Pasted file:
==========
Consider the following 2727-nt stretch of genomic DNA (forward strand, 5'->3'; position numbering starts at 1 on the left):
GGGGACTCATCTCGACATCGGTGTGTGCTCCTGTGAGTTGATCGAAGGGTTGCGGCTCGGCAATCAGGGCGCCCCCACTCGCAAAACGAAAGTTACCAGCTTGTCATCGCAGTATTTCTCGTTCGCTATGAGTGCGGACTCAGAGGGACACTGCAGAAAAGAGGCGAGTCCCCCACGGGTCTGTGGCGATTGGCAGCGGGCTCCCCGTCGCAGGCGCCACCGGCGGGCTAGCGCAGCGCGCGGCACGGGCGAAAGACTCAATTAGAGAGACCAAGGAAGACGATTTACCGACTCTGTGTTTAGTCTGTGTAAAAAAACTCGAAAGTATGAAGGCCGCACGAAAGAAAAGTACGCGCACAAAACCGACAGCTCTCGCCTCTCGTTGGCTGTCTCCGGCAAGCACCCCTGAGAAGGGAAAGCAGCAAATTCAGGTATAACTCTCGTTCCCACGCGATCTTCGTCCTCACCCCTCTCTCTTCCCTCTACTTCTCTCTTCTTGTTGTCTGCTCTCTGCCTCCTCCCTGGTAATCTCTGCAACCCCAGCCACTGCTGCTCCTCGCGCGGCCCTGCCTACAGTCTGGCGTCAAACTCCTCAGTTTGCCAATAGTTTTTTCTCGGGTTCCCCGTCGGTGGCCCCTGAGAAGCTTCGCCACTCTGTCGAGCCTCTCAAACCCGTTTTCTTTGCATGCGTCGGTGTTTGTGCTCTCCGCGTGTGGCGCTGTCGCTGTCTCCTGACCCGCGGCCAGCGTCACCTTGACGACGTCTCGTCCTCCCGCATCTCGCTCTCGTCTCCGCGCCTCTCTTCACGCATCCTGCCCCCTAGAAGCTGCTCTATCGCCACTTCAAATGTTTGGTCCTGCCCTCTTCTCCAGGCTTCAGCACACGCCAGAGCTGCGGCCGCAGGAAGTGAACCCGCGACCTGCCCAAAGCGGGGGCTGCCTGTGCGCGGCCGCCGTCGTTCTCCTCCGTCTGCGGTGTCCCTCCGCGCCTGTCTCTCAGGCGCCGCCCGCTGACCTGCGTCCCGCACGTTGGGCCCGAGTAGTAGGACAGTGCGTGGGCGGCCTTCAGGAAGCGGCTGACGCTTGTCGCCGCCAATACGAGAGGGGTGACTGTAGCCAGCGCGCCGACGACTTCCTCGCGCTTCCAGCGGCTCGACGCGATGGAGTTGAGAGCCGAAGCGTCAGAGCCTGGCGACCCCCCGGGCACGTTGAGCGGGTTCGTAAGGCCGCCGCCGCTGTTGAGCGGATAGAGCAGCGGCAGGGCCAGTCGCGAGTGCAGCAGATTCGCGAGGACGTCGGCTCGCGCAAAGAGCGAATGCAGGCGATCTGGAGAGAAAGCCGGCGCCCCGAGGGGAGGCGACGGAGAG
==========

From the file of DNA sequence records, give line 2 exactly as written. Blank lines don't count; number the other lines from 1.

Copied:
GGGGACTCATCTCGACATCGGTGTGTGCTCCTGTGAGTTGATCGAAGGGTTGCGGCTCGGCAATCAGGGCGCCCCCACTCGCAAAACGAAAGTTACCAGCTTGTCATCGCAGTATTTCTCGTTCGCTATGAGTGCGGACTCAGAGGGACACTGCAGAAAAGAGGCGAGTCCCCCACGGGTCTGTGGCGATTGGCAGCGGGCTCCCCGTCGCAGGCGCCACCGGCGGGCTAGCGCAGCGCGCGGCACGGGCGAAAGACTCAATTAGAGAGACCAAGGAAGACGATTTACCGACTCTGTGTTTAGTCTGTGTAAAAAAACTCGAAAGTATGAAGGCCGCACGAAAGAAAAGTACGCGCACAAAACCGACAGCTCTCGCCTCTCGTTGGCTGTCTCCGGCAAGCACCCCTGAGAAGGGAAAGCAGCAAATTCAGGTATAACTCTCGTTCCCACGCGATCTTCGTCCTCACCCCTCTCTCTTCCCTCTACTTCTCTCTTCTTGTTGTCTGCTCTCTGCCTCCTCCCTGGTAATCTCTGCAACCCCAGCCACTGCTGCTCCTCGCGCGGCCCTGCCTACAGTCTGGCGTCAAACTCCTCAGTTTGCCAATAGTTTTTTCTCGGGTTCCCCGTCGGTGGCCCCTGAGAAGCTTCGCCACTCTGTCGAGCCTCTCAAACCCGTTTTCTTTGCATGCGTCGGTGTTTGTGCTCTCCGCGTGTGGCGCTGTCGCTGTCTCCTGACCCGCGGCCAGCGTCACCTTGACGACGTCTCGTCCTCCCGCATCTCGCTCTCGTCTCCGCGCCTCTCTTCACGCATCCTGCCCCCTAGAAGCTGCTCTATCGCCACTTCAAATGTTTGGTCCTGCCCTCTTCTCCAGGCTTCAGCACACGCCAGAGCTGCGGCCGCAGGAAGTGAACCCGCGACCTGCCCAAAGCGGGGGCTGCCTGTGCGCGGCCGCCGTCGTTCTCCTCCGTCTGCGGTGTCCCTCCGCGCCTGTCTCTCAGGCGCCGCCCGCTGACCTGCGTCCCGCACGTTGGGCCCGAGTAGTAGGACAGTGCGTGGGCGGCCTTCAGGAAGCGGCTGACGCTTGTCGCCGCCAATACGAGAGGGGTGACTGTAGCCAGCGCGCCGACGACTTCCTCGCGCTTCCAGCGGCTCGACGCGATGGAGTTGAGAGCCGAAGCGTCAGAGCCTGGCGACCCCCCGGGCACGTTGAGCGGGTTCGTAAGGCCGCCGCCGCTGTTGAGCGGATAGAGCAGCGGCAGGGCCAGTCGCGAGTGCAGCAGATTCGCGAGGACGTCGGCTCGCGCAAAGAGCGAATGCAGGCGATCTGGAGAGAAAGCCGGCGCCCCGAGGGGAGGCGACGGAGAG